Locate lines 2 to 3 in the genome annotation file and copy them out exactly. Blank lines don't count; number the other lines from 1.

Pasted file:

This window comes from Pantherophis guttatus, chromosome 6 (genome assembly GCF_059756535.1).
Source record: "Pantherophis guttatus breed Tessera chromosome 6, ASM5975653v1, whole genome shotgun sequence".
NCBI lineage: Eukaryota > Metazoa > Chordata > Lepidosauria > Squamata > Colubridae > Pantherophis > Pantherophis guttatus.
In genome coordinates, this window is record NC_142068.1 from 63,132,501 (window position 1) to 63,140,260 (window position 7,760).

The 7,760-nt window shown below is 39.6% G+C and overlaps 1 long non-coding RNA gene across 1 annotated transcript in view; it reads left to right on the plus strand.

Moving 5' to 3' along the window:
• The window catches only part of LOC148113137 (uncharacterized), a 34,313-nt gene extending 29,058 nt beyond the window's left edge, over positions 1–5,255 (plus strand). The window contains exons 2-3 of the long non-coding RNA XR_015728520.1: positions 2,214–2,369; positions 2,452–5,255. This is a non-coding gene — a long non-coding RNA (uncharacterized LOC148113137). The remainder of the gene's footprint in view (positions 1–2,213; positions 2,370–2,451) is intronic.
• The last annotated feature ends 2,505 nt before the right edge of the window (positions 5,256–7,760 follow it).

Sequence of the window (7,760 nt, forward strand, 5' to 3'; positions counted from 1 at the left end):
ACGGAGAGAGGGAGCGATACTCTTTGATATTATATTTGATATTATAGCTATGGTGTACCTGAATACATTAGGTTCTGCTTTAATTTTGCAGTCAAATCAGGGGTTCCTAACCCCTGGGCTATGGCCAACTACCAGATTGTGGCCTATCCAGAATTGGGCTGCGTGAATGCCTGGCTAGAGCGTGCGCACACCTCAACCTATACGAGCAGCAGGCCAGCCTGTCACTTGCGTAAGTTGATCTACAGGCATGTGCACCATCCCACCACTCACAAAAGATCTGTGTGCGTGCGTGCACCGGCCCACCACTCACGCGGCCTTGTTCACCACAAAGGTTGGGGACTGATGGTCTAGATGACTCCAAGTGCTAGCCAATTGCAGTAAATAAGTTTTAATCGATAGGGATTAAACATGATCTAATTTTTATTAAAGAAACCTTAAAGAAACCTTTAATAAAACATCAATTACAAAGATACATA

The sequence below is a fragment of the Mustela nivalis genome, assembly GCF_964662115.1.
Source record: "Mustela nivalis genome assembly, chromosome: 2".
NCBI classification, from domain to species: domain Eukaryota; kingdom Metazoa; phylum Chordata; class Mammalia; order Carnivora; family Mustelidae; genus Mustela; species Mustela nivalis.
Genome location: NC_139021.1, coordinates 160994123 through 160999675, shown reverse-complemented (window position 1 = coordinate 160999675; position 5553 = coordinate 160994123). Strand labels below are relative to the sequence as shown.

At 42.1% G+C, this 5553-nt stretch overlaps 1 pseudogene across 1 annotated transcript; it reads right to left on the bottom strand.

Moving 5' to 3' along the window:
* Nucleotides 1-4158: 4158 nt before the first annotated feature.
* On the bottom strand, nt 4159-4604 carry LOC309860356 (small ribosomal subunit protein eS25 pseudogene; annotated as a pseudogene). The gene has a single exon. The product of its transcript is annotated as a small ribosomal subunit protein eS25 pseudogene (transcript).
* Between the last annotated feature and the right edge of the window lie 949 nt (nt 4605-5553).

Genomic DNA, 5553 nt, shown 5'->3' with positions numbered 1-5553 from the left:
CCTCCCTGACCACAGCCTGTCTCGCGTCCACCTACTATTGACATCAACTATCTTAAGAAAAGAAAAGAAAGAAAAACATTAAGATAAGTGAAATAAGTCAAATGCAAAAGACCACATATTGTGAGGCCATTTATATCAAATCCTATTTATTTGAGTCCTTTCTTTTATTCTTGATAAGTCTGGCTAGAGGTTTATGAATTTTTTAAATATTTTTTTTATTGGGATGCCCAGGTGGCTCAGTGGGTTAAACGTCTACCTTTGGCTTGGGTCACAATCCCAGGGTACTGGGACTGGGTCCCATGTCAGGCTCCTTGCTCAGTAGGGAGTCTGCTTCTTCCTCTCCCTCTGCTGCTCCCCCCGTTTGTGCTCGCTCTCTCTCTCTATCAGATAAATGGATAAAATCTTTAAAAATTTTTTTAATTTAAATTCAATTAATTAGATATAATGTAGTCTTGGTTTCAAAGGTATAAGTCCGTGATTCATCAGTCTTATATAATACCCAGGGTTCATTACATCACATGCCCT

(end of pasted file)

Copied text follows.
Source record: "Pantherophis guttatus breed Tessera chromosome 6, ASM5975653v1, whole genome shotgun sequence".
NCBI lineage: Eukaryota > Metazoa > Chordata > Lepidosauria > Squamata > Colubridae > Pantherophis > Pantherophis guttatus.